Miami Works to Create a Cuban Exile Museum
By Douglas Hanks
Miami's waterfront has a new art museum, with a science museum on the way. Does it have room for one dedicated to Cuban exiles, too?
Advocates of what would be Miami's second museum devoted to Cuban immigrants are pushing county leaders to turn over county land behind the AmericanAirlines Arena to house the proposed 80-foot-tall complex, which would cost as much as $125 million to build.
The plan is facing push-back from the Miami Heat and some elected officials, who see disruptions from putting a large building on the waterfront spot's compact footprint. But the group behind the museum sees the addition as a fittingly prominent platform for highlighting a central part of Miami's history.
"We feel the site is the perfect place to preach not to the choir only, but to the public at large," said William Muir, a Bay of Pigs veteran and a lead organizer of the proposed historical museum.
"You have all of the tourists from the cruise ships there. And you have all of the Latin American tourists in downtown. What better place?"
A recent county report cataloging the challenges for the museum's site plan has revved up focus on the matter, with various interests girding for a larger fight.
Audrey Edmonson, the county commissioner whose district includes the proposed site, known as Parcel B, said she's planning a resolution that would bar construction on the land in favor of a park that nearby residents could use. Marc Sarnoff, the Miami city commissioner representing the area, said he's opposed to putting a new museum on the waterfront, even on available land in the city's existing Museum Park nearby.
"Give me a break," Sarnoff said. "How about having some grass?" The debate over the exile museum touches on enough hot topics to qualify for its own exhibit on contemporary Miami politics.
The three acres of county land sought by the Cuban Exile History Museum was promised as a park and soccer field when voters first approved construction of the tax-funded AmericanAirlines Arena in 1996, but it now serves as a truck and equipment depot when the arena hosts the circus and major concerts.
As the Heat gingerly pushes back on the idea of a museum rising next door, team executives are also pursuing a deal with Miami-Dade over extending their virtually rent-free lease on the arena and a yearly county subsidy of about $6.4 million in hotel taxes. Backers of the exile museum aren't asking for public construction dollars, but also haven't ruled out seeking government help if the private sector falls short.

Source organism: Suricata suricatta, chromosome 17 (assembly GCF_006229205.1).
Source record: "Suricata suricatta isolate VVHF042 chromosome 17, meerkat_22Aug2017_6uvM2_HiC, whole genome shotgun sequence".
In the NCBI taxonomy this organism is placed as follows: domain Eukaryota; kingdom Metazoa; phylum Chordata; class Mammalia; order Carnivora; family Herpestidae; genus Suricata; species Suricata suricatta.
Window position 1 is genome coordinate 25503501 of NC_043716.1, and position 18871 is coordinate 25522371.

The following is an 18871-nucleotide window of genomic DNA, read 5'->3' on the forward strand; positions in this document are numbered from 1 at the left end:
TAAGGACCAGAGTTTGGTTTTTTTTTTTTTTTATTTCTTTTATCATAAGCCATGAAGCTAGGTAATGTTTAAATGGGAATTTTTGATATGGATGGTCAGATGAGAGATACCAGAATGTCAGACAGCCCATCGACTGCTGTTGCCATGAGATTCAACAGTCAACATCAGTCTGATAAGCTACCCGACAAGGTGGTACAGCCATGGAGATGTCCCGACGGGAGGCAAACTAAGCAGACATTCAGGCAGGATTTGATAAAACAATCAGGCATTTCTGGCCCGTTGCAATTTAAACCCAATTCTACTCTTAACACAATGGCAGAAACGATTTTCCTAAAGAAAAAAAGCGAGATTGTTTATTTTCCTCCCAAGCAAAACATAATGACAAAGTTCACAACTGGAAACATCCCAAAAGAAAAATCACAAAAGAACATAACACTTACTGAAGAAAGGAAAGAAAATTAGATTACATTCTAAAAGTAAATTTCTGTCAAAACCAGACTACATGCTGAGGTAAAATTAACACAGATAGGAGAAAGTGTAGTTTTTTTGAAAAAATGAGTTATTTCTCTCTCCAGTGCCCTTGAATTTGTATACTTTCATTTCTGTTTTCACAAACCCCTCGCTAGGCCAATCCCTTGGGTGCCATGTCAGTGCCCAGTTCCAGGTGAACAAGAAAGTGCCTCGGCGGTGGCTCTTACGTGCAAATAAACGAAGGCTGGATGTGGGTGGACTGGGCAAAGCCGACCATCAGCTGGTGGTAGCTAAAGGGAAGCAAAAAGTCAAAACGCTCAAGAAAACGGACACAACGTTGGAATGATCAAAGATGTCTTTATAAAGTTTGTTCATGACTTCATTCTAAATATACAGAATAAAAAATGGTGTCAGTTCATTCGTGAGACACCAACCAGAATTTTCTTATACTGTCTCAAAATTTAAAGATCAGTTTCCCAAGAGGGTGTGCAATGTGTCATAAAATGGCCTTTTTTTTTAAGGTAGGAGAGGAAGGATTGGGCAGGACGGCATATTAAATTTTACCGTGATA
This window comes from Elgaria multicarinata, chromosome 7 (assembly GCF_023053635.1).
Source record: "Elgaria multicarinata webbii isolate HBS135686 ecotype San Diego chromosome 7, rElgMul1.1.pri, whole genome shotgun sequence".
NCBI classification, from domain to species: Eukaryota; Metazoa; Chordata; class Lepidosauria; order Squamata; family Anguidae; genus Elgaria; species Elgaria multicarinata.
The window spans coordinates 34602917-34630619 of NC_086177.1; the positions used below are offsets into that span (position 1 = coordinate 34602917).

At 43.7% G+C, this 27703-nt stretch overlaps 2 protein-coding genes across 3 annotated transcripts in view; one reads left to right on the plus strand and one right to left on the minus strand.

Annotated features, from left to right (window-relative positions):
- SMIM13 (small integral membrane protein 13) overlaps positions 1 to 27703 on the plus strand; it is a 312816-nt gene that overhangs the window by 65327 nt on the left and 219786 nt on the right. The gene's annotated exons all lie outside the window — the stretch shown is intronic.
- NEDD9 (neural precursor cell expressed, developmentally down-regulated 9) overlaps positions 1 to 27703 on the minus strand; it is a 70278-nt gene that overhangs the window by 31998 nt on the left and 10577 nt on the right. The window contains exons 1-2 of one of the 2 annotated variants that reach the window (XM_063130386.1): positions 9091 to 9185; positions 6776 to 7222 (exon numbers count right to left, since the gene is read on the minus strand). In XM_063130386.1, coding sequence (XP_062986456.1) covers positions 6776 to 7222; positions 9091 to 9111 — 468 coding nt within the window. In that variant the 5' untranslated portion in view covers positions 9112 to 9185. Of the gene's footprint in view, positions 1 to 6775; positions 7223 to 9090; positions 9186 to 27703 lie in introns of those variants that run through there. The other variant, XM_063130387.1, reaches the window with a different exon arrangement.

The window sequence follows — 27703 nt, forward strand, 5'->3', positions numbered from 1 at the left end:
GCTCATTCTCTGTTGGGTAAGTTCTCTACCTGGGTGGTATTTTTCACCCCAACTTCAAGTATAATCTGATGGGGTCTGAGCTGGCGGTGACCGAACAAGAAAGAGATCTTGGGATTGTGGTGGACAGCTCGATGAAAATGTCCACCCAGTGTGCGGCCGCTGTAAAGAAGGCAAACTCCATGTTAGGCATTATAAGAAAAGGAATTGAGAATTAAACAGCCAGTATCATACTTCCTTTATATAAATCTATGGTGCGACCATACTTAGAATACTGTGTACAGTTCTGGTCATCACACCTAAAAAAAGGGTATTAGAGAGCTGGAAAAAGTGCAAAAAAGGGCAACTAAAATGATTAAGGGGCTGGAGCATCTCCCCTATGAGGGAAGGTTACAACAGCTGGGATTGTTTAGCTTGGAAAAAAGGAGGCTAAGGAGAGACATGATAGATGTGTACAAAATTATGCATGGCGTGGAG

"We are going to do everything possible to do this strictly without Miami-Dade County involved in the financing," Muir said. "The first thing we need is a site. We can then start attracting the donations with the idea of doing this privately."
Miami-Dade already subsidizes a different Cuban museum in Miami about 3 miles away. The Cuban Museum received $10 million in county construction dollars for its new Coral Way home, which is slated to open next spring.
Aside from questions over public resources, the exile museum debate is sure to touch on some of the diciest territory in local politics. The subject of Cuban-Americans' central role in Miami can be a sensitive one for other ethnic groups.
In February, Javier Souto urged his fellow county commissioners to be especially deferential to Cuban-American concerns since "Latins here pay more taxes per capita than anybody else" and "out of the Latin people, the prevalent community is the Cuban community."
Commissioner Dennis Moss, the county's senior African-American elected official, called Souto's remarks "offensive" and stated: "Black folks built this community. To simply say that, well, Latins came to this town and all of a sudden, this town is what it is _ I resent that."
That moment also helps explain why Muir and others see an exile museum as so fitting for Miami, given the central role Cuban immigrants play in the local political leadership. Miami-Dade Mayor Carlos Gimenez was born in Cuba, as were Rebeca Sosa, the chairwoman of the Miami-Dade County Commission, and Tomas Regalado, the mayor of Miami.
Museum organizers say they plan to highlight the success stories of Cuban exiles, the umbrella term for immigrants who left Cuba after Fidel Castro seized power in 1959. They also want the museum to attract tourists interested in the tumultuous events that helped spawn the exile community, including some that were milestones in U.S. history.
Among the exhibits cited as possibilities: the Cuban Missile Crisis of 1962, the 1980 Mariel boatlift, the Miami-based rafter-search operation Brothers to the Rescue, and the 2000 custody drama over young Elian Gonzalez. The museum also plans to study the impact of Cuban exiles in the United States, including an exhibit that Muir credits to Gimenez and describes as comparing Miami's prosperity with Havana's decay.
"You can't really tell the Miami story without involving the contribution of the exile community," said Cuban-American county Commissioner Esteban "Steve" Bovo, whose district includes Hialeah, and whose father is a Bay of Pigs veteran. "We won't shy away from a healthy debate."
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